The dinner in Germany where Steve Hansen got stuck in England

The dinner in Germany where Steve Hansen got stuck in England

RFU boss Bill Sweeney hopes England can regain their consistency in the Six Nations and go on to win the World Cup so he can have the last laugh at Steve Hansen, the former All Blacks coach whose withering criticism of the English setup . at a dinner long ago in Germany has never been forgotten by the English rugby CEO.

Hansen led the All Blacks to World Cup glory in 2015, but it was while he was an assistant to Graham Henry, the 2011 RWC winner, that his path crossed in Europe with Sweeney in a way that is not forgotten.

Before joining the RFU as its CEO in May 2019, following a six-year stint at the British Olympics, Sweeney made a living in the business world and it was during his time at Adidas that he met Hansen and a All Blacks entourage.

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What was said about English rugby at a dinner party at the time has remained on Sweeney’s mind as he seeks to take the RFU to unprecedented levels of consistency with his national team, which is currently led by head coach Eddie Jones and Endorsed by Conor O’Shea’s designated under Sweeney as the High Performance Boss.

Sweeney recently recalled Hansen’s damning assessment of English rugby in an in-depth interview in Rugby Journal and concluded that he hopes to one day have a satisfactory last word on the matter.

“Every time the All Blacks played in the Northern Hemisphere, they would send eight or nine players to Nuremberg and they would be there for a week and they would do product testing and marketing appearances,” Sweeney explained of his business relationship with the New Zealanders.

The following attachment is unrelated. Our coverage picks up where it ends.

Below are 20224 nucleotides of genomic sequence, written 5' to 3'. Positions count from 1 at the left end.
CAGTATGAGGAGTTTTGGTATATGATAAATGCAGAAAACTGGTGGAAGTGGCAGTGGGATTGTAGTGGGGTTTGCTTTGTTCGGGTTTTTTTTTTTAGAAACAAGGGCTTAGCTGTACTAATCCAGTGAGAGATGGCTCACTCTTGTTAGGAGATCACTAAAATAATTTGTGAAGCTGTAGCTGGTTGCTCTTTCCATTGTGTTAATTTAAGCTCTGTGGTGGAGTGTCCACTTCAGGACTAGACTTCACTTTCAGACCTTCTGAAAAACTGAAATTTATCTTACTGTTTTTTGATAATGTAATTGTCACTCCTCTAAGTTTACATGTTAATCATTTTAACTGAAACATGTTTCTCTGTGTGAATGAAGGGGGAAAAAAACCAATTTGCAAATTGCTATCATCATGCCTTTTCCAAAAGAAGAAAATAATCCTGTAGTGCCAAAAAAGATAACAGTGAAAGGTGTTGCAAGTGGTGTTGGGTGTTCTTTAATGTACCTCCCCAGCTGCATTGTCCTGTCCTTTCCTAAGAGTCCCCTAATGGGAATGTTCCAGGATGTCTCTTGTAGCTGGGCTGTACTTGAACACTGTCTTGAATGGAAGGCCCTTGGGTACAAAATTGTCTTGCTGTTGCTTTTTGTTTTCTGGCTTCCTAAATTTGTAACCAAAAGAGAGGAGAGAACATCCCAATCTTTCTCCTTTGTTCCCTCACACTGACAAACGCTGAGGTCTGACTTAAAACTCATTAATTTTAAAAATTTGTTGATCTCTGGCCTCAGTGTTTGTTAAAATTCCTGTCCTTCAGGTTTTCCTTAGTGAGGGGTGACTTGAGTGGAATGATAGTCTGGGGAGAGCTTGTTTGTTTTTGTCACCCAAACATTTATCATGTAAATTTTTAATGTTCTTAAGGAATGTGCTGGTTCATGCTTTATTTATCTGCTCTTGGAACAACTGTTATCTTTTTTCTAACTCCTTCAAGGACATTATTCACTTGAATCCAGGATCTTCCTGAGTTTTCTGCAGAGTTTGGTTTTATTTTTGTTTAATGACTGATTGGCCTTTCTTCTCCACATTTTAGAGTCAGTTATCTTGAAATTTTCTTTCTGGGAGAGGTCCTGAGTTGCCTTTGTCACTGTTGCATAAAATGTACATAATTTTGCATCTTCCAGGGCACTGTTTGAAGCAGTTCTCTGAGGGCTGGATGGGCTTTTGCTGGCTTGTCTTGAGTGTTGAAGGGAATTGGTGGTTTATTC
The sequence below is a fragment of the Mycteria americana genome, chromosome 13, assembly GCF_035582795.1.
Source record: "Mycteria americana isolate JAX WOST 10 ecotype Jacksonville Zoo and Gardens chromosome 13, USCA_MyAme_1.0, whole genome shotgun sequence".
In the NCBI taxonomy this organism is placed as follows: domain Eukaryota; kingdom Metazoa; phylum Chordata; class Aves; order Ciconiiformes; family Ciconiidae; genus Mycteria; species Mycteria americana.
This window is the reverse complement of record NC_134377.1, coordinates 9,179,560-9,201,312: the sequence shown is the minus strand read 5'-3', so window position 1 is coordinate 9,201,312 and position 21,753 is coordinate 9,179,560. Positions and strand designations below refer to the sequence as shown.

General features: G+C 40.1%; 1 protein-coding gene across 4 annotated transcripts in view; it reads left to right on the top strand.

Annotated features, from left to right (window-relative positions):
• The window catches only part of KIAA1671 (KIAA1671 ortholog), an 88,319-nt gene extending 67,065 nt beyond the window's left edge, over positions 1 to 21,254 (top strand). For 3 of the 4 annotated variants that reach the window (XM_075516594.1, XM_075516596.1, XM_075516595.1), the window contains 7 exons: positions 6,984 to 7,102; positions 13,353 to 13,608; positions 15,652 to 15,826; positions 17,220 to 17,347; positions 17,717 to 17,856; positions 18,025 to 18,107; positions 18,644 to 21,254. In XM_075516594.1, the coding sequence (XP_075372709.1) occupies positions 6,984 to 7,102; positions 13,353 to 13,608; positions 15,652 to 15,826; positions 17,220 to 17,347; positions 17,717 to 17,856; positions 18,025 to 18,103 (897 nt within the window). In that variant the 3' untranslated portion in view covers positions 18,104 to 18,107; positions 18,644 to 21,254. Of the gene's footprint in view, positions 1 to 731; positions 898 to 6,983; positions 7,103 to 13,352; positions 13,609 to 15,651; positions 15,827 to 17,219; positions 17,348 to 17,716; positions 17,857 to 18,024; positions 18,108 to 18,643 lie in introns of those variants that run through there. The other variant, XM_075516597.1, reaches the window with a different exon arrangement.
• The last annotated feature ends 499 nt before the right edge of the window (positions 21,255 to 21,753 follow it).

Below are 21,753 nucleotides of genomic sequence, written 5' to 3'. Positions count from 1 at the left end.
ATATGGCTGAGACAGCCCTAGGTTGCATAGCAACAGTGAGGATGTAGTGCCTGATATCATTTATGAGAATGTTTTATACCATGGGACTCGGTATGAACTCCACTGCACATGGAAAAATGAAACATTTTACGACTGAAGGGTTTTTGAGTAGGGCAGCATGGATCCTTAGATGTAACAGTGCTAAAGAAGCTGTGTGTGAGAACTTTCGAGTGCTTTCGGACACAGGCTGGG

“I was always dealing with them and their favorite restaurant was a downtown Japanese restaurant and I was there one night with people like Dan Carter, Ma’a Nonu and Steve Hansen. At one point Steve stood up, raised his glass and made a toast, saying, ‘You are the only Englishman here and you won the World Cup in 2003, so fantastic, well done, but you will never win one again.’

“He basically said we don’t have the systems in place for sustained success, we just aren’t prepared to continually win. We had a great set of players in 2003, but that’s it, we will never win again. And that’s what really stuck with me.

“I would love to leave behind the best world-class high-performance system in the world, one in which we have always had a great opportunity to win a Grand Slam and we will always be among the last four in the World Cup. Bowl. And then I can put it up Steve Hansen’s nose one day.

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